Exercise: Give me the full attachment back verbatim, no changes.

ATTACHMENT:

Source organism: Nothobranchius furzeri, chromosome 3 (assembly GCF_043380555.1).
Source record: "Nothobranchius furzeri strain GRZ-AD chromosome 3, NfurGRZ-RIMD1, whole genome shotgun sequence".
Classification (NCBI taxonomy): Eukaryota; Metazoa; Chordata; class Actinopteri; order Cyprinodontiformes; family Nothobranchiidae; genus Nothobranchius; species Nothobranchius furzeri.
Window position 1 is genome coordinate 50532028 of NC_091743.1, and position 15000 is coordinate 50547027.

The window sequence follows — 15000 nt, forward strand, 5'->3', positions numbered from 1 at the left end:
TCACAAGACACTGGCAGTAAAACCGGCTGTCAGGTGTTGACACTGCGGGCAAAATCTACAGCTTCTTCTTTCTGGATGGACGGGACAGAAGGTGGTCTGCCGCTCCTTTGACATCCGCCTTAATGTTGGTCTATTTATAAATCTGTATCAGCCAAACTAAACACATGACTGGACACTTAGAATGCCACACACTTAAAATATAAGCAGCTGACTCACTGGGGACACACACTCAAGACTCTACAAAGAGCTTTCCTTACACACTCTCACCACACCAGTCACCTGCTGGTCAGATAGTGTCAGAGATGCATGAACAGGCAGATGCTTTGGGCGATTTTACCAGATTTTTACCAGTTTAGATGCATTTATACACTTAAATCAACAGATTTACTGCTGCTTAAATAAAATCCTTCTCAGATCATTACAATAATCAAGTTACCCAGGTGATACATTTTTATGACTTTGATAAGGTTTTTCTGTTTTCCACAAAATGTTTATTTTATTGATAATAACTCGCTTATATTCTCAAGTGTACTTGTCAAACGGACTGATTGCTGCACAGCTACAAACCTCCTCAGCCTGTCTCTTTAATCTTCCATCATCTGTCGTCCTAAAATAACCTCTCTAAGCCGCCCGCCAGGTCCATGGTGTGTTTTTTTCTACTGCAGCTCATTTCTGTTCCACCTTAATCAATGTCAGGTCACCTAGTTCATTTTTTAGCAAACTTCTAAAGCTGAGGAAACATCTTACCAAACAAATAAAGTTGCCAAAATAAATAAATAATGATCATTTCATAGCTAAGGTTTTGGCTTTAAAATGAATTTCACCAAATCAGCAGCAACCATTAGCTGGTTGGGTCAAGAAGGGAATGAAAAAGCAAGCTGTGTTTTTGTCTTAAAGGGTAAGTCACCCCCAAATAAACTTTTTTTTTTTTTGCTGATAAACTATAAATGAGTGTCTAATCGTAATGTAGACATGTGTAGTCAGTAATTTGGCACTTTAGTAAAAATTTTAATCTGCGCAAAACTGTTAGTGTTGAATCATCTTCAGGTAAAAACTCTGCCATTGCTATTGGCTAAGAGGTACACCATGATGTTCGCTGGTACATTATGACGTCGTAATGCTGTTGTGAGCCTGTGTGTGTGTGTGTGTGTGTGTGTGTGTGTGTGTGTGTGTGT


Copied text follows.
Source organism: Nothobranchius furzeri, chromosome 3 (assembly GCF_043380555.1).
Source record: "Nothobranchius furzeri strain GRZ-AD chromosome 3, NfurGRZ-RIMD1, whole genome shotgun sequence".
Classification (NCBI taxonomy): Eukaryota; Metazoa; Chordata; class Actinopteri; order Cyprinodontiformes; family Nothobranchiidae; genus Nothobranchius; species Nothobranchius furzeri.
Window position 1 is genome coordinate 50532028 of NC_091743.1, and position 15000 is coordinate 50547027.

The window sequence follows — 15000 nt, forward strand, 5'->3', positions numbered from 1 at the left end:
TCACAAGACACTGGCAGTAAAACCGGCTGTCAGGTGTTGACACTGCGGGCAAAATCTACAGCTTCTTCTTTCTGGATGGACGGGACAGAAGGTGGTCTGCCGCTCCTTTGACATCCGCCTTAATGTTGGTCTATTTATAAATCTGTATCAGCCAAACTAAACACATGACTGGACACTTAGAATGCCACACACTTAAAATATAAGCAGCTGACTCACTGGGGACACACACTCAAGACTCTACAAAGAGCTTTCCTTACACACTCTCACCACACCAGTCACCTGCTGGTCAGATAGTGTCAGAGATGCATGAACAGGCAGATGCTTTGGGCGATTTTACCAGATTTTTACCAGTTTAGATGCATTTATACACTTAAATCAACAGATTTACTGCTGCTTAAATAAAATCCTTCTCAGATCATTACAATAATCAAGTTACCCAGGTGATACATTTTTATGACTTTGATAAGGTTTTTCTGTTTTCCACAAAATGTTTATTTTATTGATAATAACTCGCTTATATTCTCAAGTGTACTTGTCAAACGGACTGATTGCTGCACAGCTACAAACCTCCTCAGCCTGTCTCTTTAATCTTCCATCATCTGTCGTCCTAAAATAACCTCTCTAAGCCGCCCGCCAGGTCCATGGTGTGTTTTTTTCTACTGCAGCTCATTTCTGTTCCACCTTAATCAATGTCAGGTCACCTAGTTCATTTTTTAGCAAACTTCTAAAGCTGAGGAAACATCTTACCAAACAAATAAAGTTGCCAAAATAAATAAATAATGATCATTTCATAGCTAAGGTTTTGGCTTTAAAATGAATTTCACCAAATCAGCAGCAACCATTAGCTGGTTGGGTCAAGAAGGGAATGAAAAAGCAAGCTGTGTTTTTGTCTTAAAGGGTAAGTCACCCCCAAATAAACTTTTTTTTTTTTTGCTGATAAACTATAAATGAGTGTCTAATCGTAATGTAGACATGTGTAGTCAGTAATTTGGCACTTTAGTAAAAATTTTAATCTGCGCAAAACTGTTAGTGTTGAATCATCTTCAGGTAAAAACTCTGCCATTGCTATTGGCTAAGAGGTACACCATGATGTTCGCTGGTACATTATGACGTCGTAATGCTGTTGTGAGCCTGTGTGTGTGTGTGTGTGTGTGTGTGTGTGTGTGTGTGTGTGT